To explore the functional relevance of NBAS variants in HLH, we focused on patient P007, who presented with recurrent HLH as soon as therapy was discontinued after complete remission (Fig. 2a). Prompted by a suspicion of pHLH, functional investigations were performed after her second relapse. For both NK cells and CTLs from P007, cytotoxic function and degranulation were defective compared with those of her healthy parents (heterozygous carriers of NBAS); however, progressive recovery in these functions occurred after she received haploidentical HSCT from her father (Fig. 2b). This is consistent with the notion that HLH gene variants reported to date are generally loss-of-function. Therefore, we performed RNA interference of NBAS by using two different shRNAs in the NK-cell line IMC-1, and the NBAS shRNA-targeted (shNBAS) cells showed impaired cytotoxicity and degranulation (Fig. 2c–f and Additional file 1: Figs. S4 and S5), consistent with the abnormalities in the cells from patients.
Considering that NBAS is known to be essential for NK-cell cytolytic function and Golgi-to-ER retrograde transport [8,9,10,11], NBAS may function upstream of the lymphocyte degranulation process. As shown in Fig. 2g–h, knockdown of NBAS decreased the number of cytotoxic vesicles, particularly near the Golgi apparatus. Furthermore, shNBAS IMC-1 cells exhibited significantly decreased expression of AP3B1, an important protein upstream of the known degranulation pathway involved in the transport of cytotoxic vesicles from the Golgi (Fig. 2i and Additional file 1: Fig. S6). Taken together, these findings suggest that NBAS defects disrupt the transport and recycling of proteins or vesicles between the ER and Golgi apparatus and then impact the downstream cytotoxic vesicle transport and degranulation cascades involved in HLH (Fig. 2j).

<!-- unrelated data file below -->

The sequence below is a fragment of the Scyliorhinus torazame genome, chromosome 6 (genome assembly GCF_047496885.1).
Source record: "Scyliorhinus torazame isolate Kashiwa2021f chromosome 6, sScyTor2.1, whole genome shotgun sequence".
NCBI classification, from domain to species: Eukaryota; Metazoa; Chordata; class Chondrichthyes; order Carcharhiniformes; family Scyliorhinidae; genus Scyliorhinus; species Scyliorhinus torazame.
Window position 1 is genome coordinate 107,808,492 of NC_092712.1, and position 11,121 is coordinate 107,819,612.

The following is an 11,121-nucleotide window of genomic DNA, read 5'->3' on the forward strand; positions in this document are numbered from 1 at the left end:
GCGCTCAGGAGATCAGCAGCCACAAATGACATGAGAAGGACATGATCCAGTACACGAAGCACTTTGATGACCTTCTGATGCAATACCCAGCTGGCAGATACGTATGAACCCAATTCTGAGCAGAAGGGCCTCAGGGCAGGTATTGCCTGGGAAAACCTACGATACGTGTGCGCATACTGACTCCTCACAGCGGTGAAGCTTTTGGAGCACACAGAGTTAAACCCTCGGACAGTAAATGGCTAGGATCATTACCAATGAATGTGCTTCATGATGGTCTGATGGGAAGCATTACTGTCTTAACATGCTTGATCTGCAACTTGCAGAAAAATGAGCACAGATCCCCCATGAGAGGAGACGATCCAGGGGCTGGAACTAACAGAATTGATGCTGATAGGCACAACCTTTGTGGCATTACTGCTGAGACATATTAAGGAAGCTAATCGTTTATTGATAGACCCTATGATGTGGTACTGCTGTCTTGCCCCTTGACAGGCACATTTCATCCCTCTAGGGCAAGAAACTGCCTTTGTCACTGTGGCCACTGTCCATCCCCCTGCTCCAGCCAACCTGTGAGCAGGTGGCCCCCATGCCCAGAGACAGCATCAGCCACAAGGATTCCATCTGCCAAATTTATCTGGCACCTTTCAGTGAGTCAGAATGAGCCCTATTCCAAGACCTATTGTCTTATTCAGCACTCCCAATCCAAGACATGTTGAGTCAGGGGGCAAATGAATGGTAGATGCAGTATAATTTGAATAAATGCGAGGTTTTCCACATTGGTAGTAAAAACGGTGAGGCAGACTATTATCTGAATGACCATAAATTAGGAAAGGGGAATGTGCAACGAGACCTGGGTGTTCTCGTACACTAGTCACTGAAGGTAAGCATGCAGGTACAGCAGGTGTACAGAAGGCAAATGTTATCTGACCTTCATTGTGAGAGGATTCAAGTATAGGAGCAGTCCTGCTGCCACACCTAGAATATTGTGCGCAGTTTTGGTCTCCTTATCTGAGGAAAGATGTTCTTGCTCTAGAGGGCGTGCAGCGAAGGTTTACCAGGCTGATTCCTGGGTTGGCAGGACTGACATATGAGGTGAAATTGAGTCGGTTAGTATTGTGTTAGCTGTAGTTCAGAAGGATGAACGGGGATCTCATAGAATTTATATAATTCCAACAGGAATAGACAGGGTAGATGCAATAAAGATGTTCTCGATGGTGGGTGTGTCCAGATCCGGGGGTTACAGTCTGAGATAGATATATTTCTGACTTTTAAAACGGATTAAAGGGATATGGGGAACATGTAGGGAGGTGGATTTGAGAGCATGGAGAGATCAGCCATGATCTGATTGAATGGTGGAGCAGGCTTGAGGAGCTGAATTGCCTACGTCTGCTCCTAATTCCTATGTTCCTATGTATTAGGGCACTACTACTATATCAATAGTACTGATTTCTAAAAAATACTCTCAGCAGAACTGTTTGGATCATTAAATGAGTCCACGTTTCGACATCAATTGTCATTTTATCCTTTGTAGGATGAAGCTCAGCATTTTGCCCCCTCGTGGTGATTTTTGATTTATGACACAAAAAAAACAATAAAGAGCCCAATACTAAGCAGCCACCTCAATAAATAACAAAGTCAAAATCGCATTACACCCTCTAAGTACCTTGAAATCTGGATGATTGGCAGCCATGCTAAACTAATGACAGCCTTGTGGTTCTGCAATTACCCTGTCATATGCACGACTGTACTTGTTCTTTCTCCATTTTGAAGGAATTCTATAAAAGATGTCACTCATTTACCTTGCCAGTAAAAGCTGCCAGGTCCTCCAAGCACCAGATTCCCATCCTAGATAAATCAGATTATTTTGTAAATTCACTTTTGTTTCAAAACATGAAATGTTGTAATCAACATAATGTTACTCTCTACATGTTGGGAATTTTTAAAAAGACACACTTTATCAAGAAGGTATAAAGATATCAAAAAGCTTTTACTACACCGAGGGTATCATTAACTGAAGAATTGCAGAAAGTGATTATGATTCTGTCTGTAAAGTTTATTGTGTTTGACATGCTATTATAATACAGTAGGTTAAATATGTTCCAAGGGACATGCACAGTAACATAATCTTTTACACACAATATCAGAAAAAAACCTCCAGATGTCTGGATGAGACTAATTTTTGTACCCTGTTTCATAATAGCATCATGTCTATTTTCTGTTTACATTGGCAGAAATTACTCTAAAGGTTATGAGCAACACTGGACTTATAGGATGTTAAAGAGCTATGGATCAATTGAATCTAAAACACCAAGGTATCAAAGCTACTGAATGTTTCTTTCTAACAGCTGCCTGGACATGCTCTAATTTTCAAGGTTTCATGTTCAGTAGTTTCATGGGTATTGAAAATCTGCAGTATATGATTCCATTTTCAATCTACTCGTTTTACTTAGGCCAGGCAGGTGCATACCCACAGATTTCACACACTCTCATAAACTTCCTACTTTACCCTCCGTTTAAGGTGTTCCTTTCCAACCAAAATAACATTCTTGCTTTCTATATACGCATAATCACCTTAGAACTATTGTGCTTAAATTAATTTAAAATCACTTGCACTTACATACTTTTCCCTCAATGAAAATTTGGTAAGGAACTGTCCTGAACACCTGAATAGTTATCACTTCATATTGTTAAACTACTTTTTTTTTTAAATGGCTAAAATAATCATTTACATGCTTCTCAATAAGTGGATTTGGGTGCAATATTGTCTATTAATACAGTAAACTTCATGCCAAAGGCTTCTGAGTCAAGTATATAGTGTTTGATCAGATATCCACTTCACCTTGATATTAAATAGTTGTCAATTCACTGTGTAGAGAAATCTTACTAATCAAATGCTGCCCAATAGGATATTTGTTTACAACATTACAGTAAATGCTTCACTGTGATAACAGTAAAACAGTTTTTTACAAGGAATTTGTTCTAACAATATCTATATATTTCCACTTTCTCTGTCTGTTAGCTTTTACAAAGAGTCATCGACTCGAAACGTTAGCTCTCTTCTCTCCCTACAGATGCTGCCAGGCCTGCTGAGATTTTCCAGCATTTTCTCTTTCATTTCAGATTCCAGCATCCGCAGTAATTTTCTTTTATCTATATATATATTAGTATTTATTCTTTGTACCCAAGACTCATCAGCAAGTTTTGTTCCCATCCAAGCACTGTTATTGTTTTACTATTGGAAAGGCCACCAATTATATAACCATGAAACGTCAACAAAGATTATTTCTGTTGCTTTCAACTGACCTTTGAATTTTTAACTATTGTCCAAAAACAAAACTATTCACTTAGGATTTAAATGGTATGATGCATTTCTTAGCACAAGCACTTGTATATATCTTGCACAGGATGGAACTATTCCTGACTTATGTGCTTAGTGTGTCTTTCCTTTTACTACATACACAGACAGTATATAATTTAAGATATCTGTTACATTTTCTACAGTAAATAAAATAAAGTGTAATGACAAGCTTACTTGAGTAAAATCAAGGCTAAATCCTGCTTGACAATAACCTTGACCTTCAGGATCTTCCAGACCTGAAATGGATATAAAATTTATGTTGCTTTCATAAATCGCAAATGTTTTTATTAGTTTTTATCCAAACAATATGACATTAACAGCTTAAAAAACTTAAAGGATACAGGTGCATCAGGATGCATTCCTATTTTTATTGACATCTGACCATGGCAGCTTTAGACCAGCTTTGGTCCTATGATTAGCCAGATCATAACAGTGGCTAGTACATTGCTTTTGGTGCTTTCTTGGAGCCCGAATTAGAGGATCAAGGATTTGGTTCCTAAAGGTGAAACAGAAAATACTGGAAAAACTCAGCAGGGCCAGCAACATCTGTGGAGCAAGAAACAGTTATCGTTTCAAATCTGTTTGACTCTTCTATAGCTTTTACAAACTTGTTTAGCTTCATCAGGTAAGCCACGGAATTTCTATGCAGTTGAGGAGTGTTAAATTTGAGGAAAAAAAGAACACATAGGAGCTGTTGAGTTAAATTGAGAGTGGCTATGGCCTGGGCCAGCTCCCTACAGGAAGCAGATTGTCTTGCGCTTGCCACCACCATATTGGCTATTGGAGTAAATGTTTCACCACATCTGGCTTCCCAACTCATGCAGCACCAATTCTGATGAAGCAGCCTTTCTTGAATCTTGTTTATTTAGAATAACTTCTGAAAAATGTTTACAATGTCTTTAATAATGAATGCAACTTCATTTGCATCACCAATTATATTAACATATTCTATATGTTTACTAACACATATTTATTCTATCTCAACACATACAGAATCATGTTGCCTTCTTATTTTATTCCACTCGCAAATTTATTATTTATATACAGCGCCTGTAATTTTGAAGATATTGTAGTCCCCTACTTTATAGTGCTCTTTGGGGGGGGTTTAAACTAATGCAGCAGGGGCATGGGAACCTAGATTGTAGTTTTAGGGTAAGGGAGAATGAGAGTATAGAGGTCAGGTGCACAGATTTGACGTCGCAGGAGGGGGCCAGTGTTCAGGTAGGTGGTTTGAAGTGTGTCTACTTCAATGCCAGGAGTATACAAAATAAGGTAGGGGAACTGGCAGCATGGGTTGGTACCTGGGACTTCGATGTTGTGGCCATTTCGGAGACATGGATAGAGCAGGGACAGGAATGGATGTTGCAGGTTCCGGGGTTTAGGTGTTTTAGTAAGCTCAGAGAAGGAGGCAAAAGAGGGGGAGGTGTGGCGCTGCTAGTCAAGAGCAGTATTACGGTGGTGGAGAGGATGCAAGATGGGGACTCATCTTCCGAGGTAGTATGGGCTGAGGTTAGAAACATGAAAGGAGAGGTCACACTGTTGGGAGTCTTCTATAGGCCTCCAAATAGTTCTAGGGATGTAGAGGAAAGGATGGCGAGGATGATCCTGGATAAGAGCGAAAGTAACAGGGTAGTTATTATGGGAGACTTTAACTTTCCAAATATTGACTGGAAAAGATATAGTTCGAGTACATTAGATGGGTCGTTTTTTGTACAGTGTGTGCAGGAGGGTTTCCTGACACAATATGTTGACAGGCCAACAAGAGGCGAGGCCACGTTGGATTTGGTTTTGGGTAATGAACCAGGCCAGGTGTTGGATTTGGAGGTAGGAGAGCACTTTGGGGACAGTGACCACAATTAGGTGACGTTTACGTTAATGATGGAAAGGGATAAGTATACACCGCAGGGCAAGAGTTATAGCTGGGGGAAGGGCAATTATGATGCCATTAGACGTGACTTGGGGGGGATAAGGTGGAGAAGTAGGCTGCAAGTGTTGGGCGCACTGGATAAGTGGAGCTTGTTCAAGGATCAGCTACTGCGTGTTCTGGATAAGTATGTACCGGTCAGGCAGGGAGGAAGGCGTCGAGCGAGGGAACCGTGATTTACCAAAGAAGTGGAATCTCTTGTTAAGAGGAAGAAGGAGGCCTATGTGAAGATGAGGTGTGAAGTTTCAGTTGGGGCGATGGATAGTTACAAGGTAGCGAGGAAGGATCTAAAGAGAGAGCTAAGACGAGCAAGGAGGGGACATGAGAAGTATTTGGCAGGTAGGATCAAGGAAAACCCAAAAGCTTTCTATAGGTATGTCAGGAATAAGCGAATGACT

Biallelic mutations in NBAS have been related to a wide spectrum of symptoms, whereas mutations occurring at Sec39 domain and C-terminus mainly associated with liver failure and multisystemic features, respectively . NBAS mutated HLH in this study was not associated with these clinical manifestations, and 90% of mutations identified clustered within the latter region of the Sec39 and C-terminal domains. It remains to be determined whether differences in mutation spectrum contribute to differential phenotypic manifestations. Collectively, our data provide compelling evidence that the recurrent mutated gene NBAS, known for being involved in transport between the Golgi and ER, is an HLH-predisposing gene that may play a role upstream of the known degranulation pathway in NK cells.